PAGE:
Looking to preserve the rich biodiversity of coral species in Hawaii, scientists from the University of Hawaii have created a cryogenic coral bank. Similar to the frozen coral bank we brought you before, the university is freezing samples of corals in liquid nitrogen in an attempt to stave off extinction from climate and ecological changing threatening Hawaii’s reefs.
“Because frozen banked cells are viable, the frozen material can be thawed in one, 50 or, in theory, even 1000 years from now to restore a species or population,” said biologist Mary Hagedorn of the University of Hawaii. “In fact, some of the frozen sperm samples have already been thawed and used to fertilize coral eggs to produce developing coral larvae.”
There is no doubt human activities have had a definite toll on the worlds reefs. From global warming and ocean acidification to intentional and unintentional damage from recreational activities like diving, fishing and boating, Hawaii’s reefs are one of the main sources of income for the state. We are hoping these actions are just precautions and won’t have to be used to restore entirely extinct species on the Hawaiian reefs.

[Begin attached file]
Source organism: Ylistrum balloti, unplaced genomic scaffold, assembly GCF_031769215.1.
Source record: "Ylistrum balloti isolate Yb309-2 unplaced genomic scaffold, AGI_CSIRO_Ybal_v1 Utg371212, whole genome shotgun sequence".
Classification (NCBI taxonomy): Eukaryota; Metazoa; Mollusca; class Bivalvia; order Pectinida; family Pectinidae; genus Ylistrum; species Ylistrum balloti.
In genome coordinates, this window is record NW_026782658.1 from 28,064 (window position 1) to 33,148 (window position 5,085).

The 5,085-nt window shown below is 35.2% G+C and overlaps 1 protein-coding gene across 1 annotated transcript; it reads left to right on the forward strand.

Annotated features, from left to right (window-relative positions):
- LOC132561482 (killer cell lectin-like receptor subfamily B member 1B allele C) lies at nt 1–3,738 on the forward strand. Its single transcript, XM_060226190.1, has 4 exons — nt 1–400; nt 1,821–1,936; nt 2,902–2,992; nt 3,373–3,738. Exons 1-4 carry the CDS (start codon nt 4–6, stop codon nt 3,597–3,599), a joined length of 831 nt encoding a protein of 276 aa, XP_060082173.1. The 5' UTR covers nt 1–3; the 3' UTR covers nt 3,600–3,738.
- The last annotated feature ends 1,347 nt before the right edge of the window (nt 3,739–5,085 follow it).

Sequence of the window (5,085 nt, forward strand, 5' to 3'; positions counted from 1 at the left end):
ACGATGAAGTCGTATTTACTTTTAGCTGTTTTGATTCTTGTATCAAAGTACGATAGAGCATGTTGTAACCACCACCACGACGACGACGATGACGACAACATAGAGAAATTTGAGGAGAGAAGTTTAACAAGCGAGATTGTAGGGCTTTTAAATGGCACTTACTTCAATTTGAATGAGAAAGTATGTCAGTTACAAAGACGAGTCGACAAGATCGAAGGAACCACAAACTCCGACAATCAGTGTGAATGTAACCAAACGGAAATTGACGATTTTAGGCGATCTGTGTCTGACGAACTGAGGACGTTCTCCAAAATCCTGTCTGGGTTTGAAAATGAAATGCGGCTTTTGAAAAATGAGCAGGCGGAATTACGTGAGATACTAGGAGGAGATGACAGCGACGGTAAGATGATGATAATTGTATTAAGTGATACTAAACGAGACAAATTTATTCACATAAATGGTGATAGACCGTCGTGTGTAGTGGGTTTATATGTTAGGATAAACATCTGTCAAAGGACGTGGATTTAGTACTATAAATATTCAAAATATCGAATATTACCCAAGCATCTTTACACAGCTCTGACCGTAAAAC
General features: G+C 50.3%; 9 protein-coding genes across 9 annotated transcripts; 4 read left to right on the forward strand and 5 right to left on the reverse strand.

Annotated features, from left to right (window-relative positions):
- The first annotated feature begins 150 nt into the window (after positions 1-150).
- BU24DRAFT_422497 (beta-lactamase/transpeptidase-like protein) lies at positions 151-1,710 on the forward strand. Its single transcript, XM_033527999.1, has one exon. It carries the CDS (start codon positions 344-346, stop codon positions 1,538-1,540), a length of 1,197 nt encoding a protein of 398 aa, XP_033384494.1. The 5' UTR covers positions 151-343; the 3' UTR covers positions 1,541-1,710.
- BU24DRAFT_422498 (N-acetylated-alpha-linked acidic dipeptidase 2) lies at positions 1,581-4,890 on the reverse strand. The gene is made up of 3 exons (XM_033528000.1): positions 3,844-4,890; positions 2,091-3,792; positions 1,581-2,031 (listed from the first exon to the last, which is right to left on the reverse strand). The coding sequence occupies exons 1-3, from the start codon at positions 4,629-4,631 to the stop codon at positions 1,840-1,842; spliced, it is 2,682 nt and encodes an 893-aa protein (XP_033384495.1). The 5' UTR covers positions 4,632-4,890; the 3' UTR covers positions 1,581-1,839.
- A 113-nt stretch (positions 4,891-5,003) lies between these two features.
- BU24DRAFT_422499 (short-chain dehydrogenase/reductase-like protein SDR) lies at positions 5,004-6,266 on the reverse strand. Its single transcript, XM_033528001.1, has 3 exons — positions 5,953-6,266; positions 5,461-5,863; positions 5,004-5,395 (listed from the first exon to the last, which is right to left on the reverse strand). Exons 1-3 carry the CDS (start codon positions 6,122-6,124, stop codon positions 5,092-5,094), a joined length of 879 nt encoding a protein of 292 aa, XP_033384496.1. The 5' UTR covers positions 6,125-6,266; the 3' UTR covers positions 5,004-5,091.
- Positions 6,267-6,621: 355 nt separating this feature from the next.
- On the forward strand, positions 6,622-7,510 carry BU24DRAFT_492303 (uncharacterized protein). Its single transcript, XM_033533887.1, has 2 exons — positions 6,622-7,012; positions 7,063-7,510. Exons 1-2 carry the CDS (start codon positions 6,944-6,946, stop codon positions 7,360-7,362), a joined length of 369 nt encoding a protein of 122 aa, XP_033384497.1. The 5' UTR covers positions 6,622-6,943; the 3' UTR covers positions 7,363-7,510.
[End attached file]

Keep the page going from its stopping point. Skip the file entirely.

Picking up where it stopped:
So far, the Hawaiian coral cell bank has frozen sperm and embryotic cells from mushroom coral (Fungia scutaria) and rice coral (Montipora capitata). They aim to store as many species of Hawaiian coral as possible. The work is being funded by the Smithsonian, University of Hawaii, Morris Animal Foundation, and Anela Kolohe Foundation.